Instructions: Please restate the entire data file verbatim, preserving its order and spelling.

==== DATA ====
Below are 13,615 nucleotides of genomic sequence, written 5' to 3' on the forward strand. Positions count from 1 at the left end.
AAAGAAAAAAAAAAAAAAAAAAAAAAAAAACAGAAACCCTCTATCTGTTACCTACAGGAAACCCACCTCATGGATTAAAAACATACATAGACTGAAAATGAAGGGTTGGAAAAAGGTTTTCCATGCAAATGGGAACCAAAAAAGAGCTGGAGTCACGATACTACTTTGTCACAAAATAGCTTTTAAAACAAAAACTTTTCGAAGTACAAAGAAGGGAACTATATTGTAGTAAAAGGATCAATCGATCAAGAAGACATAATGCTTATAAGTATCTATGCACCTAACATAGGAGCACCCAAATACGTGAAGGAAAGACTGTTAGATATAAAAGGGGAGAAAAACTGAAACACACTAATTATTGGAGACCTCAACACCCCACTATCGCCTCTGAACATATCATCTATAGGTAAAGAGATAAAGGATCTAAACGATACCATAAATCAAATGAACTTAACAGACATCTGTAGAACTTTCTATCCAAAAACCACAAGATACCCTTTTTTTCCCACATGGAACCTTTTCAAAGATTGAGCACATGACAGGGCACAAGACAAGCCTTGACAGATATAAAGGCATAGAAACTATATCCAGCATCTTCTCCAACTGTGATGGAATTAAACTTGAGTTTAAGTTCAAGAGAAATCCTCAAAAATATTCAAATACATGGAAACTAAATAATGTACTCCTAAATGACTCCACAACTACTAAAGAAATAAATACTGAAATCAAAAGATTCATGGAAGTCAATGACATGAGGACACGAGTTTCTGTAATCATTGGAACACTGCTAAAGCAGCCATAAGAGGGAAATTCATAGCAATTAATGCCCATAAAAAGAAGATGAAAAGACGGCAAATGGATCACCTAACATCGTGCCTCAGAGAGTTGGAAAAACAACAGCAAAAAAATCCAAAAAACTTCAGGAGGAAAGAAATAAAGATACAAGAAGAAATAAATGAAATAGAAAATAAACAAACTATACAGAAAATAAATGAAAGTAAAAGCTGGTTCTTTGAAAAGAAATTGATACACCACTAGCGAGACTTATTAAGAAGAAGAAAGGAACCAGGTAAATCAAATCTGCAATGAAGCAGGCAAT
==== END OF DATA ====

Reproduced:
Below are 13,615 nucleotides of genomic sequence, written 5' to 3' on the forward strand. Positions count from 1 at the left end.
AAAGAAAAAAAAAAAAAAAAAAAAAAAAAACAGAAACCCTCTATCTGTTACCTACAGGAAACCCACCTCATGGATTAAAAACATACATAGACTGAAAATGAAGGGTTGGAAAAAGGTTTTCCATGCAAATGGGAACCAAAAAAGAGCTGGAGTCACGATACTACTTTGTCACAAAATAGCTTTTAAAACAAAAACTTTTCGAAGTACAAAGAAGGGAACTATATTGTAGTAAAAGGATCAATCGATCAAGAAGACATAATGCTTATAAGTATCTATGCACCTAACATAGGAGCACCCAAATACGTGAAGGAAAGACTGTTAGATATAAAAGGGGAGAAAAACTGAAACACACTAATTATTGGAGACCTCAACACCCCACTATCGCCTCTGAACATATCATCTATAGGTAAAGAGATAAAGGATCTAAACGATACCATAAATCAAATGAACTTAACAGACATCTGTAGAACTTTCTATCCAAAAACCACAAGATACCCTTTTTTTCCCACATGGAACCTTTTCAAAGATTGAGCACATGACAGGGCACAAGACAAGCCTTGACAGATATAAAGGCATAGAAACTATATCCAGCATCTTCTCCAACTGTGATGGAATTAAACTTGAGTTTAAGTTCAAGAGAAATCCTCAAAAATATTCAAATACATGGAAACTAAATAATGTACTCCTAAATGACTCCACAACTACTAAAGAAATAAATACTGAAATCAAAAGATTCATGGAAGTCAATGACATGAGGACACGAGTTTCTGTAATCATTGGAACACTGCTAAAGCAGCCATAAGAGGGAAATTCATAGCAATTAATGCCCATAAAAAGAAGATGAAAAGACGGCAAATGGATCACCTAACATCGTGCCTCAGAGAGTTGGAAAAACAACAGCAAAAAAATCCAAAAAACTTCAGGAGGAAAGAAATAAAGATACAAGAAGAAATAAATGAAATAGAAAATAAACAAACTATACAGAAAATAAATGAAAGTAAAAGCTGGTTCTTTGAAAAGAAATTGATACACCACTAGCGAGACTTATTAAGAAGAAGAAAGGAACCAGGTAAATCAAATCTGCAATGAAGCAGGCAAT